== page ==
Ohio Biographies

Isaiah Boyce

Isaiah Boyce was born at Lincolnshire, England, Nov. 30, 1812, and came to America with his parents in the fall of 1823. The family halted for a short time with Richard Woodhouse, father of the late John Woodhouse, near Windsor, and then bought a quarter-section of land (southwest quarter, section 22), in Franklin Township, of Judge McCluer, paying $1,650 for the same -- the payment being made on New Years Day, 1824, in 3,300 silver half-dollars. This land is six miles north of Mansfield, where the Old State Road forks, the old stage route angling to the left through Ganges, Planktown and other points until it reaches Sandusky (then called Portland) on the lakes. A school house now sits in the "fork" and a short distance toward Shenandoah is a Baptist church and cemetery. The locality is called Five Corners, for there roads lead to Mansfield, six miles: to New State Road, three miles: to infirmary, three miles: to Ganges, five miles, and to Shenandoah, four miles. Brubaker's Creek, often called Boyce's Run, runs in an easterly direction through the Boyce farm and crosses the State road near the old-time Boyce residence. This stream is a tributary of the Blackfork, as is also Friend's Creek, which parallels it through Franklin Township, and after coquetting with each other all along their long devious courses from their sources in Jackson Township, they embrace and unite in Weller, about a mile northeast of Mr. Boyce's present residence, then zigzag to the north and empty into the Blackfork near to Oswalt's. Agriculturally, Franklin is one of the finest townships in the county. The soil is fertile and strong, capable of producing all farm products and a few of the many fine sugar camps for which it was formerly noted, still stand. The first settlers of Franklin Township were largely from Pennsylvania and in religious doctrine were generally of the Lutheran, or German Reformed belief. There was also a Protestant Episcopal element, seven English families having located in the Boyce neighborhood. Upon the occasion of the first visitation of a bishop to Richland County a service was held at Boyce's where a class of about 20 young people -- children of those English families -- was confirmed. Of that class who then received confirmation by the laying on of hands by Bishop Chase, "after the example of the holy Apostles", Mr. Boyce is the only survivor. And owing to the fact that no organized effort was made for the Church, the members of that class severally drifted to various denominations, Mr. Boyce himself becoming a Baptist, became deacon of the congregation and is generally called "Deacon" Boyce. But, although thus seemingly alienated, the "Deacon" no doubt, still has a warm place in his heart for the "Holy Mother Church" into which he was baptized and confirmed, as his parents had been in their day and their ancestors in the old time before them. This visitation of Bishop Chase was in August, 1825, and he held two services -- one in the log court house, which then stood in the public square, the other at Boyce's. At the service at the court house Bishop Chase took for his text, "Am I My Brother's Keeper?" "Deacon" Boyce vividly recalls, not only the text, but the syllabus of the sermon, although 73 years intervene between then and now. Bishop Chase was in full vestments and his appearance upon that occasion was one long to be remembered by those who saw him. The bishop's manner at the confirmation was impressive, when in the laying on of hands, he repeated the invocation in behalf of each member of the class, saying "Defend, O Lord, this thy child with thy heavenly grace; that he may continue forever; and daily increase in the Holy Spirit more and more, until he comes into thy everlasting kingdom. Amen." Prior to Bishop Chase's visitation the Rev. Searl had held Episcopal service "at Loudonville and in Richland County" but does not mention Mansfield. Mrs. Clark, of Ashland, widow of the late Dr. P.H. Clark, is a stepdaughter of the Rev. Searl. Mrs. Clark is now aged and infirm and the Rev. A.B. Putnam frequently goes to Ashland and holds services at her home and Bishop Leonard will soon make a visitation there. "Deacon" Boyce was one of the prominent men of the county in his day, but a few years ago he had a stroke of paralysis, affecting his left side and incapacitating him from work. In his affliction his quiet resignation exemplifies the difference between a matter-of-fact Englishman and a never-satisfied American. But although afflicted in body, his mind is clear and his memory unimpaired. In stature the "Deacon" is tall and of muscular build, and was a powerful man physically when he was in the vigor of his younger years. He worked hard and lived well, and his life illustrates the old apothegm that industry and perseverance, as a rule, win in the end, and now when the years of his age are four score and six, he enjoys the competence earned and acquired in the years gone by. "Deacon" Boyce has been twice married, his present wife having been the widow of the late Fergus Moorehead. Her maiden name was McCarron, and she is a sister of the wife of C.F. Loomis, who has been long identified with the clothing business in Mansfield. B. McCarron was well known in his day in Mansfield and was at one time superintendent of the county infirmary. Like her husband, Mrs. Boyce dispenses hospitality with a generous hand and enjoys entertaining her friends. This union has been blessed with one child -- Miss Vera, aged 12 -- who by her sweet and gentle ways wins the hearts of all who are so fortunate as to form her acquaintance. The "Deacon's" sister, Elizabeth, married John Cline, and they were the parents of John, Joseph and Jacob Cline, of this city. When the Boyce family located in Franklin Township, and for many years afterwards, the old-time stages ran past their door and large quantities of grain and produce were hauled in wagons to the lake, the outlet to the eastern market. So far as is known no permanent Indian camp was ever located in that territory, although the red skins frequently hunted in those parts and in the spring of the year resorted there to make maple sugar. Indian relics are even yet occasionally found by farmers when plowing their fields. In the line of game Franklin Township was in the front rank. Black bears abounded in the swamps, and bear meat was a frequent course on the settlers' tables, and cub bears were favorite pets. The usual varieties of smaller game were also numerous. Taverns dotted the State Road quite thickly to the north, Long's and Bradley's being south of Boyce's and Gates' north. The former were favorite places for public gatherings and militia muster headquarters; the latter was a general stopping place for the teamsters, many of whom avowed that Landlady Gates was the best cook in the country. It is said that Peter and Henry Pittenger, Samuel Harvey, George Wolford, Samuel Gosage, Samuel Linn, Jacob Keiser, John Stoner, Robert Hall, Samuel Donnan, Israel Long, John Calvin, Jacob Cline, Mr. Styer and Joseph Flora were among the earliest settlers in Franklin Township. Some of these pioneers found their way up the Blackfork while others came by way of Beall's trail. The township settled up rapidly after the close of the war of 1812, and many of the soldiers who passed through the county with the army afterwards returned and settled permanently in the northern townships of the county. The residents of Franklin are a church going people, as is attested by the fact that five or six churches in that township have fair-sized congregations. One of the first graveyards in that part of the county is at Zeiter's, where, upon an old stone slab erected about 65 years ago, appears the following inscription: "Remember, friends, as you pass by, As you are now so once was I; As I am now, so you must be; Prepare for death and follow me." Some one irreverently wrote below: "To follow you I can't consent, Unless I know which way you went." At an early day a Universalist church was built in the northern part of the township, of which Ayres and Truck and Crum were members, but the society has long since gone out of existence. The original farm of John Boyce is now owned by the widow of the late Andrew Boyce, a nephew of the "Deacon's" but the majority of the other farms have changed names as well as ownership. "Deacon" Boyce now lives on what was formerly known as the Moorehead farm, halfway between the State and Olivesburg Roads, a mile and a half east of his former residence. "Deacon" Boyce has always been a good citizen, an obliging neighbor, a kind husband and father, and has the respect and best wishes of a very large circle of acquaintance. -- A.J. Baughman.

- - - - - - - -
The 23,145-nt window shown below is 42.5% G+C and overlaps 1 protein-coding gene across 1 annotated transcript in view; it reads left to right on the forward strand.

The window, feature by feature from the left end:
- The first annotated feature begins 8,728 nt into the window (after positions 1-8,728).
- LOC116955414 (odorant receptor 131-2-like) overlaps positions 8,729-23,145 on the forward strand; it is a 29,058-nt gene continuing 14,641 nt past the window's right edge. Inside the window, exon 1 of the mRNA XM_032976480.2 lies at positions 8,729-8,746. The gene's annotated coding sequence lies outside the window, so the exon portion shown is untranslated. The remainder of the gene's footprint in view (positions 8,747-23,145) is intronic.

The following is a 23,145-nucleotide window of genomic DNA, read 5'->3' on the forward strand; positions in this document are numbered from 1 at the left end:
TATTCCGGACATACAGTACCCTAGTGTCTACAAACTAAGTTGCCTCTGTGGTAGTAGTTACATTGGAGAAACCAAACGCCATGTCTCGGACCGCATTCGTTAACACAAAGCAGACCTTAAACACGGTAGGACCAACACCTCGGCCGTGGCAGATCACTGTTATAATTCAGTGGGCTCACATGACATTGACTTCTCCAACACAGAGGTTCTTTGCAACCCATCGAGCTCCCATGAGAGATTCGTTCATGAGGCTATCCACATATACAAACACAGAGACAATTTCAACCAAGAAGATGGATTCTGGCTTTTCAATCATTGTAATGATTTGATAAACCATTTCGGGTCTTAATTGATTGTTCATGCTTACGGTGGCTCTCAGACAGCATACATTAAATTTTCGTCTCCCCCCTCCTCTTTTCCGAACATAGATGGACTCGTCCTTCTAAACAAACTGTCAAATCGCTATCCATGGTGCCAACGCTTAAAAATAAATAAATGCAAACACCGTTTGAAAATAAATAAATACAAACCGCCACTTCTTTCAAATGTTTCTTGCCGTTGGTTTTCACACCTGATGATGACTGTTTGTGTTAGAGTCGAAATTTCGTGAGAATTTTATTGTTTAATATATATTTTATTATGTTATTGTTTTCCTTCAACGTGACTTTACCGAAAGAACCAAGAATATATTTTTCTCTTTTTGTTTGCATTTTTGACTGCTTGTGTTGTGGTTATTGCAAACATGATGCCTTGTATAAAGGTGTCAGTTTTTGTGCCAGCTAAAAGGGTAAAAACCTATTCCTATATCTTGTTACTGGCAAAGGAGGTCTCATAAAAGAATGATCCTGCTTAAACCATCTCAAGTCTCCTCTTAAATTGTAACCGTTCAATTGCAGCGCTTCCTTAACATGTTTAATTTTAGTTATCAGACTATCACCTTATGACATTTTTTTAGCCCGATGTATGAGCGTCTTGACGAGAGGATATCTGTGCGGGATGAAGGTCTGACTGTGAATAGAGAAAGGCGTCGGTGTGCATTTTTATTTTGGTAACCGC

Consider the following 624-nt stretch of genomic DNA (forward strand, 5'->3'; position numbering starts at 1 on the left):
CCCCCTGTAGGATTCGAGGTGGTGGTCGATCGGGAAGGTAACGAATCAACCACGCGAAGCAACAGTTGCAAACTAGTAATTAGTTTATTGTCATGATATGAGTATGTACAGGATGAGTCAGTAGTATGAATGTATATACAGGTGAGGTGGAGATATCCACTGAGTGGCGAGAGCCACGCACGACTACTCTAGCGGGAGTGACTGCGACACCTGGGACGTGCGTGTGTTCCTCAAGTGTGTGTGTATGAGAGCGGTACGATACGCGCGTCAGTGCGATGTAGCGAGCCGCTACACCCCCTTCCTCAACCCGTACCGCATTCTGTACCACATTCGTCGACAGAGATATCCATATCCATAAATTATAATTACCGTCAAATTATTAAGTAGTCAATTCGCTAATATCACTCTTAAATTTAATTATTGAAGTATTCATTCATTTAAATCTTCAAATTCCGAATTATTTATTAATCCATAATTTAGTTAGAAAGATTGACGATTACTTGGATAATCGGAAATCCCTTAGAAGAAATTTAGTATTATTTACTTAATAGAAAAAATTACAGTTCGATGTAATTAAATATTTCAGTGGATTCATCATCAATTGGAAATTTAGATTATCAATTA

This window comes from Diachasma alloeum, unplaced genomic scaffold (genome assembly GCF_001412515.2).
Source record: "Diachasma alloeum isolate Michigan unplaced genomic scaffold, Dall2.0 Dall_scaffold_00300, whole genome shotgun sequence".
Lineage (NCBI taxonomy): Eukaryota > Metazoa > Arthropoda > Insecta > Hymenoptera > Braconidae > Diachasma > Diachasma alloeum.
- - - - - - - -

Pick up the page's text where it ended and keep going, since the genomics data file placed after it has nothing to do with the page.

Mansfield Semi-Weekly News: October 18, 1898, Vol. 14, No. 86



The parents of the late Isaiah Boyce came from England to America and settled in Franklin Township, seven miles north of Mansfield, in about 1816 -- Isaiah being then six years old. This Boyce place is on the old State road, where it crosses Brubaker's run, at Five Corners, and in situation and appearance ranks with the best of the many attractive farms for which Richland County is noted. At the Boyce home, Bishop Chase conducted services and confirmed a class -- the first confirmation service ever held in Richland County. The bishop held two services upon that occasion, one in the log court house in Mansfield, the other at Boyce's. Different dates may have been given as to the year of the bishop's visitation. the late Isaiah Boyce stated that "it was just prior to the bishop's trip to England to get funds to start a college". That trip to England was made in 1823. The Rev. Philander Chase, an uncle of the late Hon. Salmon P. Chase, was consecrated to the episcopate in 1819. The first Episcopal See of the diocese of Ohio was at Worthington. The Rev. Mr. Chase had settled there in 1817 as principal of an academy and rector of that parish, and two years later was made the first bishop of Ohio. Feeling the necessity for better educational facilities, he visited England to seek financial aid toward founding a college and theological seminary. He raised a fund of over $30,000. Upon his return he bought a large tract of land on the Kokosing, in Knox County, east of Mt. Vernon, where he founded Kenyon College and Gambier village, the latter named for Lord Gambier, who was the largest contributor to the fund. Isaiah Boyce died Feb. 10, 1900, aged nearly ninety years. Mr. Boyce was a prosperous farmer and a prominent citizen -- a man of influence in his day and generation. Although Mr. Boyce was in Bishop Chase's class, he afterwards united with the Baptist denomination. About a year before his death he was visited by the Rev. A.B. Putnam and during the interview, the visit of Bishop Chase, seventy-five years previous, was vividly and lovingly recalled. The Rev. Mr. Putnam said prayers and Mr. Boyce joined in the responses. At the conclusion of the service, Mr. Boyce expressed the pleasure and comfort he felt in again hearing the prayers with which he had been familiar in his childhood, and in receiving the absolution, the Church, through her priests, gives to her penitent children. Mr. Boyce's widow and daughter, Miss Vera, are now residents of Mansfield.


From Bellville Messenger: March 26, 1903, Vol. 11, No. 12